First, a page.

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The Winning Innovation Equation at BIO
At BIO International Convention (BIO), histories and futures meet in the present. In all, more than 1,000 biotech companies and stakeholders come together to recognize and expand a history of delivering brighter futures.
Ashanti DeSilva, the world’s first gene therapy recipient, took the BIO stage alongside Robin Roberts, who was most recently treated for myelodysplastic syndrome by a successful clinical trial application. Storied pharmaceutical giants partnered with individual researchers and startups to make shared progress. Thought leaders discussed challenges and proposed opportunities in the innovation ecosystem.
One common thread throughout the countless conversations on biotech advancement: smart innovation policy. Specifically, the power of strong intellectual property protections to spur risky biotech research and development and the importance of maintaining fair value for innovation.
Strong intellectual property protections and mechanisms that maintain fair value for innovation incentivize innovative activity. They give tangible value to ideas and safeguard them from theft and other unfair market practices.
It takes on average 12 to 15 years and more than 2 billion dollars to bring a new drug to market. Additionally, for every 25,000 drug compounds that start in the laboratory, 25 are tested in humans, 5 make it to market, and only one recoups the cost invested.
Intellectual property protections and mechanisms that maintain fair value for innovation promise investors that the one medicine that reaches the pharmacy shelf will help recoup the costs put into not just that successful medicine, but all those that failed before it. Effective innovation policy allows companies to then reinvest in future treatments and cures.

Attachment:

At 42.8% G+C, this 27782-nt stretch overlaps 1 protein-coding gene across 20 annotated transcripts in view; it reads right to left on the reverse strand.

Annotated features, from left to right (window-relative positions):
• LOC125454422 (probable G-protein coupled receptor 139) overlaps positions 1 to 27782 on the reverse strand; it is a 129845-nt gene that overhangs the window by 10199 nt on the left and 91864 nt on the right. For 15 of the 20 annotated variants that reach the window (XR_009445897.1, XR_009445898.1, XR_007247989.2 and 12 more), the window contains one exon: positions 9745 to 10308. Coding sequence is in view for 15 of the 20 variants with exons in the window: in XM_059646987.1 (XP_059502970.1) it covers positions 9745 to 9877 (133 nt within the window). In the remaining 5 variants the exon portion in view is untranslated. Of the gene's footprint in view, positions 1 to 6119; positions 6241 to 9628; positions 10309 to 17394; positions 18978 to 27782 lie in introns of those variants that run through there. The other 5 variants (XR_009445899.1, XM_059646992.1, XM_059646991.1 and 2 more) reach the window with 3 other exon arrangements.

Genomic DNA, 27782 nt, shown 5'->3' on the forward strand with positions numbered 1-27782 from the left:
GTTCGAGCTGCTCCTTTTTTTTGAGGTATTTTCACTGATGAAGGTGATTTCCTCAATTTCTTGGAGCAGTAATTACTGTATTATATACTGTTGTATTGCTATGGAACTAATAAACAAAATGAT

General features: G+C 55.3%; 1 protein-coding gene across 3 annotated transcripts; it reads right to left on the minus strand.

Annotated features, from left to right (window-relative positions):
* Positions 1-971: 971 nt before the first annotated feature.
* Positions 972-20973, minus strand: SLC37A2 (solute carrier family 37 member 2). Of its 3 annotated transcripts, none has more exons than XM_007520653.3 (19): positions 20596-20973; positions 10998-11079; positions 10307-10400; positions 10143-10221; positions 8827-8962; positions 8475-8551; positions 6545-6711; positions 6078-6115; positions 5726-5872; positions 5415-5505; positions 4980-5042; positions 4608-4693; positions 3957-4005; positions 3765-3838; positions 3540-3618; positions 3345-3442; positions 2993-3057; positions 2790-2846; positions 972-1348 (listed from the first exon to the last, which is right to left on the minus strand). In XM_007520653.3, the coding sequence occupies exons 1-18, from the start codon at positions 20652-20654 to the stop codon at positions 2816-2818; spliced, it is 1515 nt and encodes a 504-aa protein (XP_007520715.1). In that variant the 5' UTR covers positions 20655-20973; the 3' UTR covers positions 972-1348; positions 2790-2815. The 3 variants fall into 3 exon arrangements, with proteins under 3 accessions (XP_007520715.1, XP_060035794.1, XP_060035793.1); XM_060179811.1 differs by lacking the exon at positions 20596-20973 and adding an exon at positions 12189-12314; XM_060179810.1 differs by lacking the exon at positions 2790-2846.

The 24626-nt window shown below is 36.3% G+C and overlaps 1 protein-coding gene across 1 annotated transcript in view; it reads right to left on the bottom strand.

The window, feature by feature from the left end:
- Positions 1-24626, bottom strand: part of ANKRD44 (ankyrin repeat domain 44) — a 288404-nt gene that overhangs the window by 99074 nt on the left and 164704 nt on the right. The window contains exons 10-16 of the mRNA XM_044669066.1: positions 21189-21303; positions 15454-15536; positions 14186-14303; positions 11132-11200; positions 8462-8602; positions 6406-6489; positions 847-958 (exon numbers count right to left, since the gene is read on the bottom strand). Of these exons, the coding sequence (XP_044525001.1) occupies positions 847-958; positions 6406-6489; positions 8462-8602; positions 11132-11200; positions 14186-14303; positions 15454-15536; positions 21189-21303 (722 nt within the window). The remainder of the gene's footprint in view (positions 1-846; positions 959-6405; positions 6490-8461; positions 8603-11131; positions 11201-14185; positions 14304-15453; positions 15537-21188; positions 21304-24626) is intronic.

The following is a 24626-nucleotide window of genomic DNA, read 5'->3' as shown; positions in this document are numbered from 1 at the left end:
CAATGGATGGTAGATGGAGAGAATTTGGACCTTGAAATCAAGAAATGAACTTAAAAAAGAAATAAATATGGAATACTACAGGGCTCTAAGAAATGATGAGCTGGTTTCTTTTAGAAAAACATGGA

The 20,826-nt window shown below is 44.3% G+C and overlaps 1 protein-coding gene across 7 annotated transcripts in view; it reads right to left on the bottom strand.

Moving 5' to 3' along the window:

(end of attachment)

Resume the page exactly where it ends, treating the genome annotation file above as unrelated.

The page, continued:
Without effective innovation policy, the business of innovation isn’t viable. This is especially true considering more than half of the novel drugs developed in the United States and approved by the FDA have been developed by small companies, i.e. companies with less than 500 employees. The biotech and pharmaceutical industry isn’t a cluster of giant corporations with room for failure; small businesses and startups are routinely chancing it all on new discovery and invention with the support of effective innovation policy.
In short, innovation doesn’t just happen. Enabling conditions – including strong intellectual property protections and mechanisms that maintain fair value for innovation – spark investment, which drives innovation and access. It’s the innovation equation that fuels groundbreaking treatments and cures.
The rise of CAR-T transformative cancer therapy, advancement made in gene editing and replacement, and the wide spectrum of work in emerging fields like biomanufacturing, biofuels, and nanotechnology, are all the result of smart innovation policy. Patients are depending on biotech to deliver the next generation of health progress today. And patients can only be patient for so long.
ABOUT THE AUTHOR
Courtney Paul is the manager of communications for the U.S. Chamber of Commerce Global Innovation Policy Center.